I finally got some help from one of David's direct descendants.

Martha Williams had consumption. She may have been quarantined in one of the houses, with Sallie Williams going back and forth.

Martha Dunn Williams died on 2 Nov 1876 of tuberculosis. Marietta either escaped the illness, or was treated successfully.

In any event, David Andrew Williams was now a widower with a six year-old daughter.


I don't know how David met my g-g-grandmother. All the records show that they lived in two different townships, and had two completely different lifestyles.

Mary Callaway was Baptist, David's family was Methodist. Mary was country - David was a city boy. (In the 1870 census, he did say he was a farmer, which was another oddity...I cannot figure out where in Arkadelphia *town* he was doing any farming.)

They did have one thing in common. Each of them had been widowed - David in 1876, and Mary in 1877 - and each had a young daughter.

They married on 13 Jul 1878 in Clark County. The 1880 census shows them living in Greenville Township in Clark County, and David is a famer. Both their daughters, Marietta Williams and Julia Ann Callaway, are listed in the household, as well as a 17 year-old farmhand named Cicero Smith.

They added two sons to their family - Ruben Ned Williams, born 14 Nov 1881, and William Andrew Williams, born 13 Nov 1882.

It looked like things were turning around for David Andrew Williams.


In 1884, David was slowly struck with some sort of creeping paralysis. According to his obituary, it began in his hands.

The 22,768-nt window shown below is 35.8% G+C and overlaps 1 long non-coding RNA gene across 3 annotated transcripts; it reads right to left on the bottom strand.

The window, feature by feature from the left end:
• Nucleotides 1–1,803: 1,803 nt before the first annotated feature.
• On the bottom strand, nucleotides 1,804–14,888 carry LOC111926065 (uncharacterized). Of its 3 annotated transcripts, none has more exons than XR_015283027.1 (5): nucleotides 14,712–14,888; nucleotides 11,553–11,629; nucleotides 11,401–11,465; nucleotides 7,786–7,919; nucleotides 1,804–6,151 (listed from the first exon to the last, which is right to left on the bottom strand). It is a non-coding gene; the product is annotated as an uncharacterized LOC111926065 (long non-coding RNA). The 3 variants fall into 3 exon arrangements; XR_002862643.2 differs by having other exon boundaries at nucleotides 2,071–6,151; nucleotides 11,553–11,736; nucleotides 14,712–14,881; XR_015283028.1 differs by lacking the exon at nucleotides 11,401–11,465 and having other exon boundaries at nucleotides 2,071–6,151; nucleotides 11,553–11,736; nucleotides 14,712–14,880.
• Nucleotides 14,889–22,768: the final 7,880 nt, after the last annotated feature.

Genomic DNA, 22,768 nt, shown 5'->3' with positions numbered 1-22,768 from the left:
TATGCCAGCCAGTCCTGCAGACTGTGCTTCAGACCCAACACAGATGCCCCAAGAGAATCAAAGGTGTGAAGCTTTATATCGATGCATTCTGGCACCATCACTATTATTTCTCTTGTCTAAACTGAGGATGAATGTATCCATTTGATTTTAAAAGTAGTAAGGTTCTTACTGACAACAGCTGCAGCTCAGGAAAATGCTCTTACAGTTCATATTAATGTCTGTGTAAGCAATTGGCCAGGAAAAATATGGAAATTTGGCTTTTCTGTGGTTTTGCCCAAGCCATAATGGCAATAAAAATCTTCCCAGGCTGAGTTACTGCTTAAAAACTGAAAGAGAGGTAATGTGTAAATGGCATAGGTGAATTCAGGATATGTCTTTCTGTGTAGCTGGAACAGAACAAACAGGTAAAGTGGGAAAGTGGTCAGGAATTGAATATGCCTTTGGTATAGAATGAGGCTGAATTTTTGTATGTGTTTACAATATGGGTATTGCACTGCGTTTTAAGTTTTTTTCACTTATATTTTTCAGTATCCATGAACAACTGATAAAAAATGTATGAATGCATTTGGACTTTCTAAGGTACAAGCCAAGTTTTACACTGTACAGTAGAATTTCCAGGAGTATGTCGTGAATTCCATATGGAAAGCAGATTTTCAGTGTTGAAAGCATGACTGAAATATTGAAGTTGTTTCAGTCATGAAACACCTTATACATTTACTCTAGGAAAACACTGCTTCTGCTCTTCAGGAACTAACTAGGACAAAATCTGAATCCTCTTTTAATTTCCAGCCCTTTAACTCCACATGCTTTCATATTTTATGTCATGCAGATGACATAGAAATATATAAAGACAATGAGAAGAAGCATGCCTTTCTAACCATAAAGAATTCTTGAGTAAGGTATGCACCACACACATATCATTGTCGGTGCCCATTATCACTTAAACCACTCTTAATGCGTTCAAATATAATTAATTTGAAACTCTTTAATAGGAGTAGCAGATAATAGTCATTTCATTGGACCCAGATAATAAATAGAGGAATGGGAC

Reading the obit, it sounds to me like polio. But apparently, no one else got it. Maybe ALS?

Here is the obituary, published in the Southern Standard on 10 Feb 1888.

Williams, David Andrew, was born in Hardin Co. Tenn. Sept 28,1845. He was married to Mary C. Callaway July 13, 1878. His affliction was paralysis. In 1884 it began in his hands and gradually diffused itself through his whole system. His long affliction and the peculiarity of his case might have been much profit to the medical fraternity had it watched the stages of his disease. His affliction was four years and five months standing. His flesh all virtually perished away. The last two years of his illness he was entirely helpless. In the year 1855 he professed religion and joined the Methodist Church, and died in peace January 23, 1888 aged 43 years, 4 months and 15 days. He was the son of Mrs. Lucinda Hitchcock.

Okay, say I am perseverating, but I see Momma in this one, too.

Where is any mention of his kids? Or his step-daughter, who lived in the home until her marriage in 1891?

He had *four* kids, all living at the time of his death.

His wife gets a mention, but his mother wraps it up.

And...his mother carted his earthly remains over two townships to bury him in the Methodist cemetery, rather than lay him to rest 1/2 mile down the road from his home, where his widow and one of his sons, along with grandchildren, later would be buried.

In those days, traveling that distance for a burial wasn't easy.


My g-g-grandmother was 39 and a widow for the second time. She died 41 years later, still the widow of David Andrew Williams.

Maybe she didn't want to risk becoming a widow again.

Or maybe, she didn't want to risk another mother-in-law from hell...


Looking forward to meeting you on the other side, David.

[identity profile] nolichuckyroots.blogspot.com (from livejournal.com) 2010-12-10 21:15 (UTC)(link)
Funny how some things just don't read right. One might miss the missing children in the obituary were the antennae not already up.

You've reminded me about a cousin of mine who married a widow twice his age. Gotta revisit him. I thought of him as a bit of a gold digger (and of her as pretty lucky) but there could be another way to look at it.

[identity profile] chipmunk-planet.livejournal.com 2010-12-13 15:32 (UTC)(link)
That mother sounds like a terror!